Atlas Stones!!! I’d been eyeing them off since I stated my training in Powerlifting at Panthers. I’ve been bugging my coach, Col to let me try them pretty much since my first week of training and with the Strongman comp being held at Panthers I finally got my chance! It was pretty epic to finally pick up the 72kg stone on comp day.
For all our readers, who aren’t proficient in the differences, could you briefly explain the differences between strongman and powerlifting? And the differences between strongman and crossfit?
Cruel to ask a beginner in both Powerlifting and Strongman to answer that!! Powerlifting is Bench Press, Squat and Deadlift. Strongman has about 20 different events – with 6 being combined for the event I competed in. Powerlifting (at least for me so far) is far more technical. Crossfit is a whole different world!
So what’s the next competition for you?
In May – I’m competing in my first Powerlifting competition.
What does your training schedule look like at the moment leading into competition?
Col is great at making sure my training is still fun despite any competitions looming – I use one day a week for Strongman training and have 2 focused Powerlifting sessions a week. On top of this I run 2 days a week and train with an exercise physiologist once – so I train 6 days a week most weeks.
In terms of what my specific training blocks looks like – I leave that to Col, in an effort to step back from over-training and always train to a plan, I don’t get my programs in advance, so I have a great life – I just turn up at training and lift, I literally never know what’s coming. For a control freak who’s trying to reform, it’s taken some getting used to!!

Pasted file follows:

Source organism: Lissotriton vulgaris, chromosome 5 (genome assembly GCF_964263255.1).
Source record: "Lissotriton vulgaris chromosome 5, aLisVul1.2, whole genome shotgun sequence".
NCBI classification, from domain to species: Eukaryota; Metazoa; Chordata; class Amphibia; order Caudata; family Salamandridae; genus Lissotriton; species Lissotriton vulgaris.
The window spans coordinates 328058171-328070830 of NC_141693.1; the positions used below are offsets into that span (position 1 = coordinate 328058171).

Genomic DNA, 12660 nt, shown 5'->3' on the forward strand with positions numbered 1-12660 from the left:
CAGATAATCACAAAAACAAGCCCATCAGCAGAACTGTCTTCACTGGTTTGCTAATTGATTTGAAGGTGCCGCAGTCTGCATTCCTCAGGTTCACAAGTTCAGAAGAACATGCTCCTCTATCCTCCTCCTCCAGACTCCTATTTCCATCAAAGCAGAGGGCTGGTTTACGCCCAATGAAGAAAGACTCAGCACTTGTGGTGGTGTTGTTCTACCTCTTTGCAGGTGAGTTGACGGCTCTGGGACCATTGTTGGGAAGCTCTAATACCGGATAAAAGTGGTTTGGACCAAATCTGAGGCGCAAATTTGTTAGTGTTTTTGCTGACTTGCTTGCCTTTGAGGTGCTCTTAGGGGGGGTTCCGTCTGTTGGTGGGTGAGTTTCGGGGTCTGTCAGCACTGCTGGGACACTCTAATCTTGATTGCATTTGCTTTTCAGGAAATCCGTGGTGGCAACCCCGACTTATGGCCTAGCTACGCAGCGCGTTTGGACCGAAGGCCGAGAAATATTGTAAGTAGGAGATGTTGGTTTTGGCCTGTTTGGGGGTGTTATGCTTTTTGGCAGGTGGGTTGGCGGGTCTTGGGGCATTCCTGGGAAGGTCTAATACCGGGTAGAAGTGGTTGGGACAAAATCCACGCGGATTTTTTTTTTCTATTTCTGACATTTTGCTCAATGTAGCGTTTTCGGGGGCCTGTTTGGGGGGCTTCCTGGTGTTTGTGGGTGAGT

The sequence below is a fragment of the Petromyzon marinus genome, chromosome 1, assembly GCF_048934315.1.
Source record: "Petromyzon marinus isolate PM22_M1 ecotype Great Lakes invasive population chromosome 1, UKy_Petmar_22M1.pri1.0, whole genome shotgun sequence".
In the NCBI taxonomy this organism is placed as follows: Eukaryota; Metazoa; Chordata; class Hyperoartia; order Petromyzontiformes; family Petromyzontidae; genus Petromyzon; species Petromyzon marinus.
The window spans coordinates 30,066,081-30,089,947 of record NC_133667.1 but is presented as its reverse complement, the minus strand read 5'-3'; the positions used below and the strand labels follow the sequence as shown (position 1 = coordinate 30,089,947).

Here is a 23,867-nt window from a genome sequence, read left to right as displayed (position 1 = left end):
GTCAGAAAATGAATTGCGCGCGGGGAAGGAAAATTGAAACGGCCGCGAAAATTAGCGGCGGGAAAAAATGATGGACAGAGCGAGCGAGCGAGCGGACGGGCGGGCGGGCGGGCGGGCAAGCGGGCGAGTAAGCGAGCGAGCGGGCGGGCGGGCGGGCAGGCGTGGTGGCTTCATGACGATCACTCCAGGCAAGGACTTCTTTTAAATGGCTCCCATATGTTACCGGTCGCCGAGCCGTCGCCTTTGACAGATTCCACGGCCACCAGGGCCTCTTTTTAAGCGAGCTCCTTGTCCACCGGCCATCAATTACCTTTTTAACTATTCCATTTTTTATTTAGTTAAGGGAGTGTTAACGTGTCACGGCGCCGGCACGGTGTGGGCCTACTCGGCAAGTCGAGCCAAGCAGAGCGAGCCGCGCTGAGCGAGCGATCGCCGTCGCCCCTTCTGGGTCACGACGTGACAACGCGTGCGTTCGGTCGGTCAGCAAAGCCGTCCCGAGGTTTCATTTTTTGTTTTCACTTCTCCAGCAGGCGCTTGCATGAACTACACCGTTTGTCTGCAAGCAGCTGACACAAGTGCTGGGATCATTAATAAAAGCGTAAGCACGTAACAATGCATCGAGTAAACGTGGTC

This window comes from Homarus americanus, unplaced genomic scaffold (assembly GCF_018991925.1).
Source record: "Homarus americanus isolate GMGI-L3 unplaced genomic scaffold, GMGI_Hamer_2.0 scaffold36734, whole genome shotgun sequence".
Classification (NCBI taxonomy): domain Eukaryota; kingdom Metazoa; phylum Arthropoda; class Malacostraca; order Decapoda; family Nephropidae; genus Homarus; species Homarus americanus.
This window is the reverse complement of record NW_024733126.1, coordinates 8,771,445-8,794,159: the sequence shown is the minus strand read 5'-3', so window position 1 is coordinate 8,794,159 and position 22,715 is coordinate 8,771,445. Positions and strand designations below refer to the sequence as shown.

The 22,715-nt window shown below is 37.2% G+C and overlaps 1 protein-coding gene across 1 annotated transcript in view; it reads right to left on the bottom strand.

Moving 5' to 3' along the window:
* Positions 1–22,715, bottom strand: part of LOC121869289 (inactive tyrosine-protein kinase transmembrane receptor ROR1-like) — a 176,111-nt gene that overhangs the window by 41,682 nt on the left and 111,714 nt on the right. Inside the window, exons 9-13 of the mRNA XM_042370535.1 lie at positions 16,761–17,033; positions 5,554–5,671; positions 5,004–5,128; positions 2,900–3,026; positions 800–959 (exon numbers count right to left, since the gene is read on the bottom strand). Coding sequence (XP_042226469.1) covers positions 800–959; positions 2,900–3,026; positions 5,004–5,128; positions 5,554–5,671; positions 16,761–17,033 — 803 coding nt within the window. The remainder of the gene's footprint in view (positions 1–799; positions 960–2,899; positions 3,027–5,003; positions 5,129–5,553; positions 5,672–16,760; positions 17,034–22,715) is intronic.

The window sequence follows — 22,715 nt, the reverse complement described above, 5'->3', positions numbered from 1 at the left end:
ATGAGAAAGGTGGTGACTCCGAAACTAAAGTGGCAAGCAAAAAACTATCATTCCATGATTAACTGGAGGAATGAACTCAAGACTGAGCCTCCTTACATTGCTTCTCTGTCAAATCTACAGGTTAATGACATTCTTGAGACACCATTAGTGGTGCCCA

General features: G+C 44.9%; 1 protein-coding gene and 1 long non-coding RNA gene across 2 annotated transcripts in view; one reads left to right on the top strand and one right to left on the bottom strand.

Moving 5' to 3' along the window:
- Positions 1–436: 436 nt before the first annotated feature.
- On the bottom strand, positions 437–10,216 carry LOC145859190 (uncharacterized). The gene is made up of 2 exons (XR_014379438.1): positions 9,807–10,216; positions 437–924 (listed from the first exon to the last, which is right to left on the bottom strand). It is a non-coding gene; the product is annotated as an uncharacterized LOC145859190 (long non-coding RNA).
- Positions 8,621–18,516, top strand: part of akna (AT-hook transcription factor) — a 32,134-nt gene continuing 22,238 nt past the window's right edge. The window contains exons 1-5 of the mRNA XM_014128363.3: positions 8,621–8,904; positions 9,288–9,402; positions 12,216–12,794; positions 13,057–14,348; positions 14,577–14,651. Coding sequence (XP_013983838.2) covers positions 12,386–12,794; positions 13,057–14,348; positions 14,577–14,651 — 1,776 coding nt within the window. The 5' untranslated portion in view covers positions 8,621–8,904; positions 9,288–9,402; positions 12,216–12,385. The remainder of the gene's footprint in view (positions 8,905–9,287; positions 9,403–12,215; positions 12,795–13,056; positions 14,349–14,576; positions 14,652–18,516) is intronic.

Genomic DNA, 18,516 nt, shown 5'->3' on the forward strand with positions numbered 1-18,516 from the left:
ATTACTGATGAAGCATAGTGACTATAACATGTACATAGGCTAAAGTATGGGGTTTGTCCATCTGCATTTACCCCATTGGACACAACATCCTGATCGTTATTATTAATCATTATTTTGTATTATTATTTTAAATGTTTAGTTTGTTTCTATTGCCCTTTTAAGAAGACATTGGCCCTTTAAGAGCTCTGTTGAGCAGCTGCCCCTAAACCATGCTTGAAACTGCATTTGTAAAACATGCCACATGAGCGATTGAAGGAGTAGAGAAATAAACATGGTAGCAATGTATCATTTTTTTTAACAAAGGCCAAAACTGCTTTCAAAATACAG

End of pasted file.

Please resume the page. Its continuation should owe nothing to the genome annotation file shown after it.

I know you have a heart condition, Postural Orthostatic Tachycardia Syndrome (POTS), can you give us a better understanding of what that is, and what it means for your day-to-day life?
It comes under the Dysautonomia umbrella and it means my autonomic system no longer works the way it should – really simply the autonomic system controls all the automatic responses in your body, so the things your body does without you having to think about them – like heart rate, blood pressure, digestion, swallowing, temperature control etc. It means for me things such as my heart rate is really high (especially when I exercise), and I have to closely manage fatigue. Thankfully I’m not much of a fainter, but it’s a typical side effect of the condition.